After seeing posts about the YCP at DM9EE I immediately applied, eager to be able to take part in
the CQWW SSB contest from a big contest station. My contest experience was limited, having only
participated at smaller stations and once at 9A1A as part of the YCP program. I was eager to gain
experience and learn more about contest techniques and strategies.
Six youngsters were selected to go to DM9EE for the contest, 4 of them coming from various
regions of Germany, one from Sweden and myself from Austria. It was an interesting combination
of people, with different skill levels, some having only operated QRP stations whilst others had
been to large contest stations before.
On Friday we arrived at the DX-Hotel in Holzminden in the north of Germany owned by Carsten
Dauer, DM9EE. The DX-Hotel (see dm9ee.de for more information) is a normal hotel, only that in
the garden there are two high masts with yagi antennas on top and a 4 square for the 80 meter
band. The station itself consisted of two IC-7851 transceivers with an OM-Power and an ACOM
amplifier. One thing some of us had never seen before was the micro ham system which connects
all parts of the station. The functionality it provided was impressive, however before we could get
started some tweaking was required so we got right to work to make sure everything was working
flawlessly. Thankfully we arrived early before contest begin so we had enough time. At the last
minute we had to solder a new control cable for one of the amplifiers as we changed the set up a
little to optimise the station.
The antenna systems were great, an opti beam ob-17-4 (3 element on 40m, 4ele on 20m, 4ele on
15m and 6ele on 10m), a 4 square for 80 meters and an inverted L wire antenna for 160 meters. All
of this concealed in the garden of the hotel. A big thank you to Carsten, DM9EE who not only
provided the station and his experience but also housed us in his luxurious hotel. I am sure no
other contest team lived and ate as well as we did during the contest.
We operated using the call DQ5M, a special youth contesting callsign. During the contest we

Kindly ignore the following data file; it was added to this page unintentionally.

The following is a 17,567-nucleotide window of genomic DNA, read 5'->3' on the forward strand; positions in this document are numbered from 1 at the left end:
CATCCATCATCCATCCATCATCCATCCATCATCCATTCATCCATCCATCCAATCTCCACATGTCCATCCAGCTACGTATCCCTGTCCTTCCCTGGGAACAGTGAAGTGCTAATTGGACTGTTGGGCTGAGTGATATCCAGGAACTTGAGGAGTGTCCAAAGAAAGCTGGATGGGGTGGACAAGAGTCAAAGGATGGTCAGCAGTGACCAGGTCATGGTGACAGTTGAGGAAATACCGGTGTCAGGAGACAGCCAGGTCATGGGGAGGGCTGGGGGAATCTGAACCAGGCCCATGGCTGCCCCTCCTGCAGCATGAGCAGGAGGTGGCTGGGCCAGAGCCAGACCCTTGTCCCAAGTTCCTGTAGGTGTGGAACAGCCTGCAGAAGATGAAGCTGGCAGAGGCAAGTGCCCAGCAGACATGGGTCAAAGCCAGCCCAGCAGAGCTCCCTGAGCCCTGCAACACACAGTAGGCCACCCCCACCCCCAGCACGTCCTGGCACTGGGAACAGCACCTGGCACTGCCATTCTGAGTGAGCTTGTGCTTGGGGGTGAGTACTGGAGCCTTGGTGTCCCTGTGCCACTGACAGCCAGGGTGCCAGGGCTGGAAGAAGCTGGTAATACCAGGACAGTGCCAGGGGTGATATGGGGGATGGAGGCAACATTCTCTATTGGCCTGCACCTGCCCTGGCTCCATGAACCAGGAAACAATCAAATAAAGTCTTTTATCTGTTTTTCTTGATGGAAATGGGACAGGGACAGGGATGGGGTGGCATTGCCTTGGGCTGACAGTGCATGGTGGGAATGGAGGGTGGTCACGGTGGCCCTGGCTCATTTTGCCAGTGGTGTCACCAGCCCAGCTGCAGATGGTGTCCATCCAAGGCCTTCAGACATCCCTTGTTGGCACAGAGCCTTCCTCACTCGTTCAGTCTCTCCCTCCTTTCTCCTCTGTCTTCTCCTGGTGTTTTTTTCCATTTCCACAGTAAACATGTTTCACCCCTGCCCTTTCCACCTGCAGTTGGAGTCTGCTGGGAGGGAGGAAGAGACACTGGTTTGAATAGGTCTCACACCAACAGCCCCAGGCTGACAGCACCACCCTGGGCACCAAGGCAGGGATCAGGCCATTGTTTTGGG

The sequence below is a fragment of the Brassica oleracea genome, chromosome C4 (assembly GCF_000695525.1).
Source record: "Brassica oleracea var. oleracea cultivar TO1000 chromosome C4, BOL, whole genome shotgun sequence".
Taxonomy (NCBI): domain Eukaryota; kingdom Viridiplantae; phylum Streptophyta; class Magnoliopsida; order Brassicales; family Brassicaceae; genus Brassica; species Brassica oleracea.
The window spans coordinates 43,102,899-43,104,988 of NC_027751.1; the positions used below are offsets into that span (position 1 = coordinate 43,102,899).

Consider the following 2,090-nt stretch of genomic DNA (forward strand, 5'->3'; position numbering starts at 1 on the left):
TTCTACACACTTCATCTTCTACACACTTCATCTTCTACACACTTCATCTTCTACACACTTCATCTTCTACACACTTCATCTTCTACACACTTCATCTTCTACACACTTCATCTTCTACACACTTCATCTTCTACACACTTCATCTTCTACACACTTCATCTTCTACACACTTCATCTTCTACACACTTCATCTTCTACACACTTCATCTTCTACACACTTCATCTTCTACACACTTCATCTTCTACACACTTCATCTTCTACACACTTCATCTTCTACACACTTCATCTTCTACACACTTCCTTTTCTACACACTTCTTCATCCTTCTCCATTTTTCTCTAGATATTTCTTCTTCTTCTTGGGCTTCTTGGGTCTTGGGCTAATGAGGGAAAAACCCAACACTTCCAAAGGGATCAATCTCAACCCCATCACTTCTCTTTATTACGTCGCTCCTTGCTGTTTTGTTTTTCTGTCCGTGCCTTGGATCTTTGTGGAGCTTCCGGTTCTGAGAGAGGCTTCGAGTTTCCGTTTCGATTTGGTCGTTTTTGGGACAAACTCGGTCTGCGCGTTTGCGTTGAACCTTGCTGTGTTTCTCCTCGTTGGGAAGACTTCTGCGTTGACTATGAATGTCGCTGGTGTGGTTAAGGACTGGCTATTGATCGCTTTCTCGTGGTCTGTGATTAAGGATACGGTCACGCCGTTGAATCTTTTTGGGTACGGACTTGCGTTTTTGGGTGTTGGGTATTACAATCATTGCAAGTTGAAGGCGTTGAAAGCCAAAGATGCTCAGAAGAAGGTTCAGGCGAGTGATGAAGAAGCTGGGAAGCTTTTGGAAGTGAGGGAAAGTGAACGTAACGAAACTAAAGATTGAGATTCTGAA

changed operators approximately every 3 hours, however sometimes we operated for 4 or 5 hours
and other times we changed more frequently. There was no tight schedule, if an operator wanted
to be replaced, one of us would jump at the opportunity to operate again. The contest itself was
very interesting, we had never seen the bands so extremely full. It was an interesting experience
and a challenge to call on a frequency when you can hear and even understand the station above
and below you. We quickly noticed that we were able to achieve better rates using search and
pounce, especially for multipliers. Towards the end of the contest we had to resort to calling on a
frequency as we had already worked all stations which we were able to hear on the band, the band
map became very empty. Occasionally a new multiplier would pop up in he cluster and we would
immediately try to work it before resuming to calling.
The social aspect of this event can not be overlooked, new friendships were made and we all
share an enthusiasm for youth work and will work together to spread our hobby among young
people in the future. I have noticed that one of the key factors which makes it difficult to get new
youngsters into the hobby is that there is a lack of other people their age who they can practice the
hobby with, then they quickly loose interest and become inactive. Small events like the YCP events
are perfect to change this. Even though there are quite a few youngsters in Austria, they do not
know each other, they have to be connected at events such as this one. Furthermore a weekend
activity together is the perfect opportunity to get to know each other, the team which met at DQ5M
will stay connected and work together in youth work. Amateur radio needs more events like these
to grow and to pass the hobby on to the next generation.
73 de Monty, OE3VVU
DQ5M YCP team